Our latest favorite breakfast is gluten free crepes topped with a homemade fruit paste and a side of fresh squeezed orange juice. The meal tastes fantastic, it’s fairly quick to make, and the girls help every step of the way.
The crepe recipe is an adaptation of Chef Antonia Lofaso’s, which was featured in the July edition of Parents magazine. The fruit paste is an adaptation of something my husband used to make. He never wrote down a recipe, but it tastes like I’m making it the same. Feel free to experiment with different fruit combinations!
1 cup whole milk
1 tsp. vanilla
1 cup all-purpose gluten free flour
2 Tbs. sugar
¼ tsp. salt
¼ tsp. cinnamon
½ cup powdered sugar (for sprinkling on finished crepes)
**Whisk the eggs, milk, and vanilla in a large bowl. Whisk in the gluten free flour, sugar, salt, and cinnamon. Coat your skillet with coconut oil and set over low-medium heat. Pour ¼ cup of the batter into the skillet, swirling it to make an even layer. Cook for one minute on each side (the crepe should be lightly browned). Transfer from the skillet to a plate. Sprinkle the crepe with powdered sugar and top with fruit paste.**
1 cup chopped strawberries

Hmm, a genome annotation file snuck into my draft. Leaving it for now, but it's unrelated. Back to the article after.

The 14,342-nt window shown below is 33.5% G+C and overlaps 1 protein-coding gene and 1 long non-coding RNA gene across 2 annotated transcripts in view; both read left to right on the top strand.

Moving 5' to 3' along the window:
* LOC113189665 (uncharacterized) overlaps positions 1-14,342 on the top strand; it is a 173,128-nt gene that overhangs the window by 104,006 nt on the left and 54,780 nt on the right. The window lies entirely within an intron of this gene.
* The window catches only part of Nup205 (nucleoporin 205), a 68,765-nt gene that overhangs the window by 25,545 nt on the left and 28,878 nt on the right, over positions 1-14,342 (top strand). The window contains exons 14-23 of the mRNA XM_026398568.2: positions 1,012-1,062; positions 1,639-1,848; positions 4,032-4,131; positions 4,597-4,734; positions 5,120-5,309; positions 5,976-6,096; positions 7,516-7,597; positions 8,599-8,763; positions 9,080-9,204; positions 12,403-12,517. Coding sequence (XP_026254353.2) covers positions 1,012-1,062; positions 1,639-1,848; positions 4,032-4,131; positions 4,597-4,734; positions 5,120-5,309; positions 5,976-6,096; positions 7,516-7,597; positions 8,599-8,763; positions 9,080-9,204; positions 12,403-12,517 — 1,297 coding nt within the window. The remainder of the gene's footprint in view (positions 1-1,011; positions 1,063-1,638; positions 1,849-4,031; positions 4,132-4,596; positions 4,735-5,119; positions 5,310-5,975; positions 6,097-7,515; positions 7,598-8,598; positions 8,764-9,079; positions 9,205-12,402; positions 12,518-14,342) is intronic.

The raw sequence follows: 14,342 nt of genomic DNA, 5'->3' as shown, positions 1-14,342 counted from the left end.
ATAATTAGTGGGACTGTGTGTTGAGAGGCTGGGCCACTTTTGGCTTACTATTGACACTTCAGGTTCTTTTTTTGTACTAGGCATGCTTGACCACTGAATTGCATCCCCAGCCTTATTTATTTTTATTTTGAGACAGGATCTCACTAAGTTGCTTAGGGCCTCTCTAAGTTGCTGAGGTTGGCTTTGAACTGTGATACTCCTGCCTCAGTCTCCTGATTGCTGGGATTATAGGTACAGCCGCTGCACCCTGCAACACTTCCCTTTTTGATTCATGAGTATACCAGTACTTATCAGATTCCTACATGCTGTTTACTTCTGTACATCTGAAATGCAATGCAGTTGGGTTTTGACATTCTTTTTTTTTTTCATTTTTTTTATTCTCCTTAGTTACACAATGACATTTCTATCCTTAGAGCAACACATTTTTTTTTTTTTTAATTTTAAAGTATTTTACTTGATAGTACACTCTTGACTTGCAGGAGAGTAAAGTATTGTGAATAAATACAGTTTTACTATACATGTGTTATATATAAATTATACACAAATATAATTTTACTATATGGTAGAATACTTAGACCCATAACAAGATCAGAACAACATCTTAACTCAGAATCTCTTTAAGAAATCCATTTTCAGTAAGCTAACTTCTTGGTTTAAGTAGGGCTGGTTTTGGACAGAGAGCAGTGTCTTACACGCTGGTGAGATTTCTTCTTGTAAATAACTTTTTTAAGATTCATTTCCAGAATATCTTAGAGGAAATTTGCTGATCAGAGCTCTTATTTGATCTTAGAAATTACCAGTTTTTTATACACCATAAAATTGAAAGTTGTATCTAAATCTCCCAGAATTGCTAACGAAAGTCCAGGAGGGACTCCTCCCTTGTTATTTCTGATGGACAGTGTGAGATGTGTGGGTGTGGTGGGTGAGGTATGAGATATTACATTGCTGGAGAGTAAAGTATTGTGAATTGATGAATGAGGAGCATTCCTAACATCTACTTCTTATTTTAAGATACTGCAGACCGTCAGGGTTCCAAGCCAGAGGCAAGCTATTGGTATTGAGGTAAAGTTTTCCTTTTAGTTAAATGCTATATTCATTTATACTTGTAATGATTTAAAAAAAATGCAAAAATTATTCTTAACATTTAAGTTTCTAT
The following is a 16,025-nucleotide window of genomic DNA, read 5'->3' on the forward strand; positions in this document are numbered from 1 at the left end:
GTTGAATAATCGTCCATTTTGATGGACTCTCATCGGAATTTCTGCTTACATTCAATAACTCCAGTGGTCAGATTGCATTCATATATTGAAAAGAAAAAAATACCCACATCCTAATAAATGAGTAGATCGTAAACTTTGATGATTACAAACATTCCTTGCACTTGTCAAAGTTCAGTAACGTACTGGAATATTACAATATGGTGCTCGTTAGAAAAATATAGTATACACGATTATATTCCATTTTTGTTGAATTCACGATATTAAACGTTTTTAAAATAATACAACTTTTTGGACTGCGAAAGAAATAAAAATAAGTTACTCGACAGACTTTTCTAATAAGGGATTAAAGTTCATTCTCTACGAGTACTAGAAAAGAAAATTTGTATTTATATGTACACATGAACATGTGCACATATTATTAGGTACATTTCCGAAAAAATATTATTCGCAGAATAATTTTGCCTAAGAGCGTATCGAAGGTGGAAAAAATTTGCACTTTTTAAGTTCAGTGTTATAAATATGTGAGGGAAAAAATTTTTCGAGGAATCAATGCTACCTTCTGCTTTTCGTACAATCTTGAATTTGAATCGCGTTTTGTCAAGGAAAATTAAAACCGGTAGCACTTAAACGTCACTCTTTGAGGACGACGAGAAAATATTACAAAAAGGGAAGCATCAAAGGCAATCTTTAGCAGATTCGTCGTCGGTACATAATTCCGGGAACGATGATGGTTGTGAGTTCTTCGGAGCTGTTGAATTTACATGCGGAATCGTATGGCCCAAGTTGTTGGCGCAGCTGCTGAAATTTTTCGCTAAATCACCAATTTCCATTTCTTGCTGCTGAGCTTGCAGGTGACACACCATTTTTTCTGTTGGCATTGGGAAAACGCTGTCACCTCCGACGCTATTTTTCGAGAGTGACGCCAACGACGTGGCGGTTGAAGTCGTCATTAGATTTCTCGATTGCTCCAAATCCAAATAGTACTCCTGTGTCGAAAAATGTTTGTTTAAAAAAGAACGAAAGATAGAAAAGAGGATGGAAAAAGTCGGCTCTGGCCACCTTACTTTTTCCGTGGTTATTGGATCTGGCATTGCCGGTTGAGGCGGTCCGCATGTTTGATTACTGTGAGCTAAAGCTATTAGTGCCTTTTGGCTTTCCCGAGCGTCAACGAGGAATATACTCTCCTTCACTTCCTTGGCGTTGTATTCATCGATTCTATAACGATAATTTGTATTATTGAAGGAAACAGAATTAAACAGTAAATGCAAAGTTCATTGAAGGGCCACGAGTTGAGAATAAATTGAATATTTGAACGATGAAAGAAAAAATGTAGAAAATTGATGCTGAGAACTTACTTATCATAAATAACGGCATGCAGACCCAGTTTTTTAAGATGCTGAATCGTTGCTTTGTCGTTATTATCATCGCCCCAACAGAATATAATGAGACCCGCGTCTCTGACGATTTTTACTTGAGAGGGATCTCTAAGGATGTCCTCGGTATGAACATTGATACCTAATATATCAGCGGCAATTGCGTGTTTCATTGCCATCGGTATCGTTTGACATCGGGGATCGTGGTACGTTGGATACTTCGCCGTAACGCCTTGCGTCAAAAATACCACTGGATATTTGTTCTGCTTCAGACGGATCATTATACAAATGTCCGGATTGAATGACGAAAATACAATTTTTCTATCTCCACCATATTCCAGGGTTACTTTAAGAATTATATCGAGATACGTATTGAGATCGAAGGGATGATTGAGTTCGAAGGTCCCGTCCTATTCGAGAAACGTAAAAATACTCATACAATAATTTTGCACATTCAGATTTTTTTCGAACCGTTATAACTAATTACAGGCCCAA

½ cup blueberries
1 ounce cream cheese
1 Tbs. butter
**Put all of the ingredients into a covered pot and set over low heat for 20 minutes. Whisk the mixture every four minutes or so. Take the pot off of the heat when the paste meets your desired consistency.**
While the fruit paste is cooking we like to make fresh orange juice. I do not have a juicer so we cut the oranges in half, put a strainer over the glasses and squeeze the oranges to bits. The girls love proving their strength while doing this part, though getting messy and snacking on the ingredients is probably their favorite.
I make sure to model a positive demeanor by not overreacting to spills, offering options instead of dolling out demands, and doing my best to make cooking a fun and safe experience. I not only get to encourage their appreciation for and knowledge of cooking (teaching them about standard measurements and sanitation after handling eggs, showing them all the yummy goodness they’re capable of creating), but cooking also gives them a chance to practice kindness and patience. The girls have to take turns pouring ingredients, share the fallen flour and powdered sugar, wait for the food to cook thoroughly before they can eat, and remember to thank one another for contributing.
We all enjoy the meal so much more knowing that everyone worked together to create it. I hope your family enjoys this wonderful crepe recipe!